Director Justin T. Malone
Genre(s) Thriller, Drama
Runtime 13 minutes, 50 seconds
Aspect Ratio 2.35:1
Edited in Adobe Premiere
Shot on Canon C300
Produced by Moonlight Media
Shoot Locations Memphis, TN and Leach, TN
Shoot Dates March 14, 2020; September 4-6, 2020
Logline and Synopsis
A Southern Gothic thriller that follows a homeless woman and a young, upper-middle class girl as their lives tragically intertwine.
ROADKILL takes place over one day in the lives of 17 year old Hannah, an overachiever with dreams of leaving her small Southern town, and Rhonda, a homeless woman fighting for survival. When Hannah gets accepted to her dream college in California, she goes out partying with her boyfriend Dillon. Meanwhile, Rhonda spends the evening scavenging for food, growing increasingly desperate. Neither woman knows that fate will soon tie them together...
About the Director
Justin T. Malone is a rising Southern filmmaker with an eye for the grotesque, profane, and darkly humorous. Working in the Southern Gothic literary tradition, Justin's films typically focus on working class rural Southerners like the people he grew up around in West Tennessee.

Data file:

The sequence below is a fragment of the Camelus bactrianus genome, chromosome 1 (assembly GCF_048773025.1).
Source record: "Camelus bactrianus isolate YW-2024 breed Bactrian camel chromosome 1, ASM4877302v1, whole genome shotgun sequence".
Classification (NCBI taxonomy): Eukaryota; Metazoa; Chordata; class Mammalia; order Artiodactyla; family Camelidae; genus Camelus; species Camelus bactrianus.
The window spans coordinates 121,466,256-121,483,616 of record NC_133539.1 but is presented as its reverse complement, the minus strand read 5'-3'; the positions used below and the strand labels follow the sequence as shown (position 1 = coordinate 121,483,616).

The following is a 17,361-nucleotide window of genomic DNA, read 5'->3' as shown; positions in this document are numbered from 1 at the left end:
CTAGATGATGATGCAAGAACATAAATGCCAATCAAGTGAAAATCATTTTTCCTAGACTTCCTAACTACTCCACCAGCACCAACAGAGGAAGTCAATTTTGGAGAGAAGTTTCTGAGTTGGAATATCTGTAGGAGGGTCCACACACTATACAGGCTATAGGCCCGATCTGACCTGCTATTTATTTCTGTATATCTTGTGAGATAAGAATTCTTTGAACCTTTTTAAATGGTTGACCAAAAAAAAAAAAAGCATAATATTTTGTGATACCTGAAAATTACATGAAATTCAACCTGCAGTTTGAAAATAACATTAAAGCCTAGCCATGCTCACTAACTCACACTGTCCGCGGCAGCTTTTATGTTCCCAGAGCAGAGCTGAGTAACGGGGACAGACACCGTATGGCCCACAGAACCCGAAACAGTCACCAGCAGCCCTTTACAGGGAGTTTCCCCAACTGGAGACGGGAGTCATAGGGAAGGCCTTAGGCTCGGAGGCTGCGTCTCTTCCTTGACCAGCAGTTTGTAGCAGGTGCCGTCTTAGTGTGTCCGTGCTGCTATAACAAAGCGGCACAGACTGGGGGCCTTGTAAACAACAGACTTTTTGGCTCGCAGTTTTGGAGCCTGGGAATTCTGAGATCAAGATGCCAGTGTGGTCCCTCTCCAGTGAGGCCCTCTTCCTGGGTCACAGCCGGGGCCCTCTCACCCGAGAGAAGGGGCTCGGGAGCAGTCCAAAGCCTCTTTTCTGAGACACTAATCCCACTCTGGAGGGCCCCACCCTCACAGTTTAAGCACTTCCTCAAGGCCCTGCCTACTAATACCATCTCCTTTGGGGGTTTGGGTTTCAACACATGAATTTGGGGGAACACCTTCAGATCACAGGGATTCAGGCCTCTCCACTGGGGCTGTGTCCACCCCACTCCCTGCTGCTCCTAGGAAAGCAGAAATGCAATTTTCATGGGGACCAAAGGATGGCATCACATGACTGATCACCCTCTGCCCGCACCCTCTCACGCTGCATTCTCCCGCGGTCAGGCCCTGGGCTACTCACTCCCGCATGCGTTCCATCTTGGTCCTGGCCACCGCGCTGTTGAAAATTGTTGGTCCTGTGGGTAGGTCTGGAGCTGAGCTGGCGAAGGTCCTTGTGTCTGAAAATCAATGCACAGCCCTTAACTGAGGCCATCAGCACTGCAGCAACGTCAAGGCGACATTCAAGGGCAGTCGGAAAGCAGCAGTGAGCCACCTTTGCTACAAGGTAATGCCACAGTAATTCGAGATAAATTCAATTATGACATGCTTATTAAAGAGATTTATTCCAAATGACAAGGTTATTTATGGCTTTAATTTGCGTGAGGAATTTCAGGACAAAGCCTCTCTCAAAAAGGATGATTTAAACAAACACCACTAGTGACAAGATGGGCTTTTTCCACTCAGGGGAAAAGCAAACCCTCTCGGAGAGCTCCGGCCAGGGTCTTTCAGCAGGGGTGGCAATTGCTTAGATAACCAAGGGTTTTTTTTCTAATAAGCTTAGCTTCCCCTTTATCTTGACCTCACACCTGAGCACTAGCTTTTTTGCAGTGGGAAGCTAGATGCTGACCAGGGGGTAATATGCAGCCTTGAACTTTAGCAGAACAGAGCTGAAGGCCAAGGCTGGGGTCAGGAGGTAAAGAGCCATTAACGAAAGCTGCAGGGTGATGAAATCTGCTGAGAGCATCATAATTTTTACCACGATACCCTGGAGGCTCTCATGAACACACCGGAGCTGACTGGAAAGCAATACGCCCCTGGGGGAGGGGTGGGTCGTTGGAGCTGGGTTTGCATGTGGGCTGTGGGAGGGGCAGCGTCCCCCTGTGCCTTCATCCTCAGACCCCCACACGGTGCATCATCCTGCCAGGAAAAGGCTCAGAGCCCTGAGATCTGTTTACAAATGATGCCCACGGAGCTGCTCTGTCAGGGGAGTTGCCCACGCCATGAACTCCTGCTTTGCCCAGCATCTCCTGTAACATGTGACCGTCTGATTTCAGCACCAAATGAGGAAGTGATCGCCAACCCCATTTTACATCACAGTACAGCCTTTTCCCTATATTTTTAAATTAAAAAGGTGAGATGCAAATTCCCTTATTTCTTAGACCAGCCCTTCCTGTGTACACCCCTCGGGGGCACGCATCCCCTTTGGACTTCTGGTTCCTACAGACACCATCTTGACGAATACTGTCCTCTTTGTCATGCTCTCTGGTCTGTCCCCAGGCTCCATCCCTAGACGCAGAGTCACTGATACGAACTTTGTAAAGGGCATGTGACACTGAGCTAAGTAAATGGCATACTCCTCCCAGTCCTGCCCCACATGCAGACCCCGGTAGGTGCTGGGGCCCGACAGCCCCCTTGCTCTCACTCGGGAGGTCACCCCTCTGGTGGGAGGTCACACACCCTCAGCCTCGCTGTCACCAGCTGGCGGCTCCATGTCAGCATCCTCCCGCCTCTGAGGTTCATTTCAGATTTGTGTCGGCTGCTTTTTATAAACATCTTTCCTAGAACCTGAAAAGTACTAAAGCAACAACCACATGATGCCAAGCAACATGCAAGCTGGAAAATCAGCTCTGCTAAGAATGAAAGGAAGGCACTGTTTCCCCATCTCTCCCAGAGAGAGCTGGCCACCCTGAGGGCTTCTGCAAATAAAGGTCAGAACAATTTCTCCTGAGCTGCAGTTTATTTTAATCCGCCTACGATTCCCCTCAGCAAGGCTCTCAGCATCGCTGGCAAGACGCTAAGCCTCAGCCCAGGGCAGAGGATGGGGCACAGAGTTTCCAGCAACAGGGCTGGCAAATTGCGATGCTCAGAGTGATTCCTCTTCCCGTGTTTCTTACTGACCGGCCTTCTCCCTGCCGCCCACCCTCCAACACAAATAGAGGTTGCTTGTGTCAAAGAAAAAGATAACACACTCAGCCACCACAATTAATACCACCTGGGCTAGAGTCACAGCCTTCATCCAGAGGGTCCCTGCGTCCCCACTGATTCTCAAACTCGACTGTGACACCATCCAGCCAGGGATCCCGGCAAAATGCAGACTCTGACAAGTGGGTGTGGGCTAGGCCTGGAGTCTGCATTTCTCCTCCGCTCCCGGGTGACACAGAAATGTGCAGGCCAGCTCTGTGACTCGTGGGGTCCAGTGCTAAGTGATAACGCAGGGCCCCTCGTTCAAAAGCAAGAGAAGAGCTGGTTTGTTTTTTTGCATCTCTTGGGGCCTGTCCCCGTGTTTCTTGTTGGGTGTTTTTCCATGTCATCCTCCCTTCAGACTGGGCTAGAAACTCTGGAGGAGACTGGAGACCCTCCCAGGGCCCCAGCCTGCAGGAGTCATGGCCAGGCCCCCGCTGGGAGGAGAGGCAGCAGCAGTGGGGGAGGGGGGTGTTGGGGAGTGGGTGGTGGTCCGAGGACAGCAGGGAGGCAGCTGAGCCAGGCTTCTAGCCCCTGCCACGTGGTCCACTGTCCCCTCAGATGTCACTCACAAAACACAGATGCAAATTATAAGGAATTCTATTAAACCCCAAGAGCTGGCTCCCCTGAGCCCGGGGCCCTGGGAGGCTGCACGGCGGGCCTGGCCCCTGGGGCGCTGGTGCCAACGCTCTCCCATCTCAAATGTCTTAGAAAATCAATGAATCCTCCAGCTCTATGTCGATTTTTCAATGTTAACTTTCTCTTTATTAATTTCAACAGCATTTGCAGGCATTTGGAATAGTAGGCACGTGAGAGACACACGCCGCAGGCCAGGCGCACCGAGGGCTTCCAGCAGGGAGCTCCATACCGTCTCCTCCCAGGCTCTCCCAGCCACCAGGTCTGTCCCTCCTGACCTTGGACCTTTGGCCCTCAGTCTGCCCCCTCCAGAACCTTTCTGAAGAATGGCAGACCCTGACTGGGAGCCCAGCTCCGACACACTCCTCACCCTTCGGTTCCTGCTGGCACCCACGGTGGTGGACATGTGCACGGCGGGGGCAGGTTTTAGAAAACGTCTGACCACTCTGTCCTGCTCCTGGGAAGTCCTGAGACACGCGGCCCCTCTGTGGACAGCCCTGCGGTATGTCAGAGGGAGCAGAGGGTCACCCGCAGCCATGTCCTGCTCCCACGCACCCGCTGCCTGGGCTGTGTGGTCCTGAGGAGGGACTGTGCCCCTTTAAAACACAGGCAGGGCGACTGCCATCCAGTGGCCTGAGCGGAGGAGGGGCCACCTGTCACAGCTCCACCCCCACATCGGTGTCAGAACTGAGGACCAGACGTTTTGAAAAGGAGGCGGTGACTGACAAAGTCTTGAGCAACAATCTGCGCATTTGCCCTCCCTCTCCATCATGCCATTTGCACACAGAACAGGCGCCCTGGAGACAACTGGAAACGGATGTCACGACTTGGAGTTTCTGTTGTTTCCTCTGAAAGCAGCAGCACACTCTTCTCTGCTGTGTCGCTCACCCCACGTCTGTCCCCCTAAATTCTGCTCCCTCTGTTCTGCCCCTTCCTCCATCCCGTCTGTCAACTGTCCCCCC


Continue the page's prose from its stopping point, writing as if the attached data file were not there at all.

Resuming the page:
ROADKILL, an expressionistic crime thriller, is Justin's 6th short film. It explores the multiplicity of experiences between the oppressed and the privileged in contemporary Southern society.
I grew up in rural Tennessee, in a place where lives are lived hard and short. Through good luck and hard work on my parents’ part, we climbed the social and financial ladder and when I was 14 we moved to an affluent town outside Nashville, a place where teenagers drive luxury cars and dream of escaping from their “oppressive” hometowns.
I don’t care to waste time condemning children who didn’t know better and are probably mostly decent adults now, but I did grow to see something ironic in the way that the people who often have the most derision for “The South” (whatever that means) are the ones who benefit the most from its various inequities—social, racial, and economic.
ROADKILL is a film that seeks to investigate that irony and challenge its viewers to think about the way the middle and upper classes in America often fail and unintentionally victimize the less fortunate.